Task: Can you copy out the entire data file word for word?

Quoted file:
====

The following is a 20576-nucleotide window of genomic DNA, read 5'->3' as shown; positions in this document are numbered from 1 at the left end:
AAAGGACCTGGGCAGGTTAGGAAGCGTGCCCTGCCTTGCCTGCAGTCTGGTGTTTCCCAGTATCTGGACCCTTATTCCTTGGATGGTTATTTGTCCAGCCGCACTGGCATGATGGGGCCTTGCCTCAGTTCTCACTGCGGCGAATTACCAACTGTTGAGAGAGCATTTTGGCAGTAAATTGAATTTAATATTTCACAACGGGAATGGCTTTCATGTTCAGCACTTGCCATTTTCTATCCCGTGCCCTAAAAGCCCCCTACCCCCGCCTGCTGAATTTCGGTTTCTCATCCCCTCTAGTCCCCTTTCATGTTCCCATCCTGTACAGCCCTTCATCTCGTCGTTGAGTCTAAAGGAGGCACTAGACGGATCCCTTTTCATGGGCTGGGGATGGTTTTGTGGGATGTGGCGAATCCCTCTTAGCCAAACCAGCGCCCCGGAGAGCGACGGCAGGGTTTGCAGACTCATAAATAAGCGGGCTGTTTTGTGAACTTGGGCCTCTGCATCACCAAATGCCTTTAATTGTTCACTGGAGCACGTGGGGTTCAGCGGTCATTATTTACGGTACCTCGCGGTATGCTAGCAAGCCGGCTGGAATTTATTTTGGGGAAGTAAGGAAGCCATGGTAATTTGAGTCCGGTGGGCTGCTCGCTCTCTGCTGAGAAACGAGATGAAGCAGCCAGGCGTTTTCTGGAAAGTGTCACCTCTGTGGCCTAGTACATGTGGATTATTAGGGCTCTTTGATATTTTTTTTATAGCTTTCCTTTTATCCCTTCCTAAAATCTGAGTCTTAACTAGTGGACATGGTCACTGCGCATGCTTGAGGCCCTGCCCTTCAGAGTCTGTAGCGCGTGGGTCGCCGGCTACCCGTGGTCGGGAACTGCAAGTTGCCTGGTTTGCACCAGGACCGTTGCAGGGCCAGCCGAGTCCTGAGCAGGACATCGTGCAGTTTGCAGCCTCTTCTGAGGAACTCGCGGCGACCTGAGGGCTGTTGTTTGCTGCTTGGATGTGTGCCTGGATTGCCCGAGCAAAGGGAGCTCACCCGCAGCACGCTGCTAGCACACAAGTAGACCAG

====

The following is a 20576-nucleotide window of genomic DNA, read 5'->3' as shown; positions in this document are numbered from 1 at the left end:
AAAGGACCTGGGCAGGTTAGGAAGCGTGCCCTGCCTTGCCTGCAGTCTGGTGTTTCCCAGTATCTGGACCCTTATTCCTTGGATGGTTATTTGTCCAGCCGCACTGGCATGATGGGGCCTTGCCTCAGTTCTCACTGCGGCGAATTACCAACTGTTGAGAGAGCATTTTGGCAGTAAATTGAATTTAATATTTCACAACGGGAATGGCTTTCATGTTCAGCACTTGCCATTTTCTATCCCGTGCCCTAAAAGCCCCCTACCCCCGCCTGCTGAATTTCGGTTTCTCATCCCCTCTAGTCCCCTTTCATGTTCCCATCCTGTACAGCCCTTCATCTCGTCGTTGAGTCTAAAGGAGGCACTAGACGGATCCCTTTTCATGGGCTGGGGATGGTTTTGTGGGATGTGGCGAATCCCTCTTAGCCAAACCAGCGCCCCGGAGAGCGACGGCAGGGTTTGCAGACTCATAAATAAGCGGGCTGTTTTGTGAACTTGGGCCTCTGCATCACCAAATGCCTTTAATTGTTCACTGGAGCACGTGGGGTTCAGCGGTCATTATTTACGGTACCTCGCGGTATGCTAGCAAGCCGGCTGGAATTTATTTTGGGGAAGTAAGGAAGCCATGGTAATTTGAGTCCGGTGGGCTGCTCGCTCTCTGCTGAGAAACGAGATGAAGCAGCCAGGCGTTTTCTGGAAAGTGTCACCTCTGTGGCCTAGTACATGTGGATTATTAGGGCTCTTTGATATTTTTTTTATAGCTTTCCTTTTATCCCTTCCTAAAATCTGAGTCTTAACTAGTGGACATGGTCACTGCGCATGCTTGAGGCCCTGCCCTTCAGAGTCTGTAGCGCGTGGGTCGCCGGCTACCCGTGGTCGGGAACTGCAAGTTGCCTGGTTTGCACCAGGACCGTTGCAGGGCCAGCCGAGTCCTGAGCAGGACATCGTGCAGTTTGCAGCCTCTTCTGAGGAACTCGCGGCGACCTGAGGGCTGTTGTTTGCTGCTTGGATGTGTGCCTGGATTGCCCGAGCAAAGGGAGCTCACCCGCAGCACGCTGCTAGCACACAAGTAGACCAG